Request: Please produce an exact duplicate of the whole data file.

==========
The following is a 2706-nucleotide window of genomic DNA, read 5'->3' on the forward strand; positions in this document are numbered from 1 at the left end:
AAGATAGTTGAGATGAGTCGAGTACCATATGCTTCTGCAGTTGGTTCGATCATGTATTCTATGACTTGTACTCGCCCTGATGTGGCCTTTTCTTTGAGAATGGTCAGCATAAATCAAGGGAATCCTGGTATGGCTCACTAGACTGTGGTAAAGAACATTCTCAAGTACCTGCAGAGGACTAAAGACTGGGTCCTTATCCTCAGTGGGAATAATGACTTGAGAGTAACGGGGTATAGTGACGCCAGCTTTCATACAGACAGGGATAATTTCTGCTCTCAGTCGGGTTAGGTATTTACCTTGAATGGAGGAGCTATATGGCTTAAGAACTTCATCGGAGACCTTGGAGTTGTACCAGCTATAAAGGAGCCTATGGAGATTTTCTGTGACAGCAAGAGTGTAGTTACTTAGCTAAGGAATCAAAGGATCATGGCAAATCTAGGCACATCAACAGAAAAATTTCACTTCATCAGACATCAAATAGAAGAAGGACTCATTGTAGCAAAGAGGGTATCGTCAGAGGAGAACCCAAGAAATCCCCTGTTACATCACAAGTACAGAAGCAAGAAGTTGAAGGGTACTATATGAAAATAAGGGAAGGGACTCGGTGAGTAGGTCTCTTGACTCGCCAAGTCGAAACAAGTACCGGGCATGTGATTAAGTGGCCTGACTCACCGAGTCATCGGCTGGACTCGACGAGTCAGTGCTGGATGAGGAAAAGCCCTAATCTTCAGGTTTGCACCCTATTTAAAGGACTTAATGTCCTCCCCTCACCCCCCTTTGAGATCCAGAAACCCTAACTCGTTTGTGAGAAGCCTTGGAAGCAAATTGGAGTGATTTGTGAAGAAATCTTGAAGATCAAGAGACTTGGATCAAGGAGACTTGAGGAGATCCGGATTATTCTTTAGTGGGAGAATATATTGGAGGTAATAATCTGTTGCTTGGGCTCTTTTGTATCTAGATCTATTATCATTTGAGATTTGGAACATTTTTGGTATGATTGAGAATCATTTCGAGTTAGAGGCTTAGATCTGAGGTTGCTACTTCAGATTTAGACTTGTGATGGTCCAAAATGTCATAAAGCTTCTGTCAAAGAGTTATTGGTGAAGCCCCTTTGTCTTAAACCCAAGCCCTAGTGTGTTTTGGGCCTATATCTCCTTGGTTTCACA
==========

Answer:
The following is a 2706-nucleotide window of genomic DNA, read 5'->3' on the forward strand; positions in this document are numbered from 1 at the left end:
AAGATAGTTGAGATGAGTCGAGTACCATATGCTTCTGCAGTTGGTTCGATCATGTATTCTATGACTTGTACTCGCCCTGATGTGGCCTTTTCTTTGAGAATGGTCAGCATAAATCAAGGGAATCCTGGTATGGCTCACTAGACTGTGGTAAAGAACATTCTCAAGTACCTGCAGAGGACTAAAGACTGGGTCCTTATCCTCAGTGGGAATAATGACTTGAGAGTAACGGGGTATAGTGACGCCAGCTTTCATACAGACAGGGATAATTTCTGCTCTCAGTCGGGTTAGGTATTTACCTTGAATGGAGGAGCTATATGGCTTAAGAACTTCATCGGAGACCTTGGAGTTGTACCAGCTATAAAGGAGCCTATGGAGATTTTCTGTGACAGCAAGAGTGTAGTTACTTAGCTAAGGAATCAAAGGATCATGGCAAATCTAGGCACATCAACAGAAAAATTTCACTTCATCAGACATCAAATAGAAGAAGGACTCATTGTAGCAAAGAGGGTATCGTCAGAGGAGAACCCAAGAAATCCCCTGTTACATCACAAGTACAGAAGCAAGAAGTTGAAGGGTACTATATGAAAATAAGGGAAGGGACTCGGTGAGTAGGTCTCTTGACTCGCCAAGTCGAAACAAGTACCGGGCATGTGATTAAGTGGCCTGACTCACCGAGTCATCGGCTGGACTCGACGAGTCAGTGCTGGATGAGGAAAAGCCCTAATCTTCAGGTTTGCACCCTATTTAAAGGACTTAATGTCCTCCCCTCACCCCCCTTTGAGATCCAGAAACCCTAACTCGTTTGTGAGAAGCCTTGGAAGCAAATTGGAGTGATTTGTGAAGAAATCTTGAAGATCAAGAGACTTGGATCAAGGAGACTTGAGGAGATCCGGATTATTCTTTAGTGGGAGAATATATTGGAGGTAATAATCTGTTGCTTGGGCTCTTTTGTATCTAGATCTATTATCATTTGAGATTTGGAACATTTTTGGTATGATTGAGAATCATTTCGAGTTAGAGGCTTAGATCTGAGGTTGCTACTTCAGATTTAGACTTGTGATGGTCCAAAATGTCATAAAGCTTCTGTCAAAGAGTTATTGGTGAAGCCCCTTTGTCTTAAACCCAAGCCCTAGTGTGTTTTGGGCCTATATCTCCTTGGTTTCACA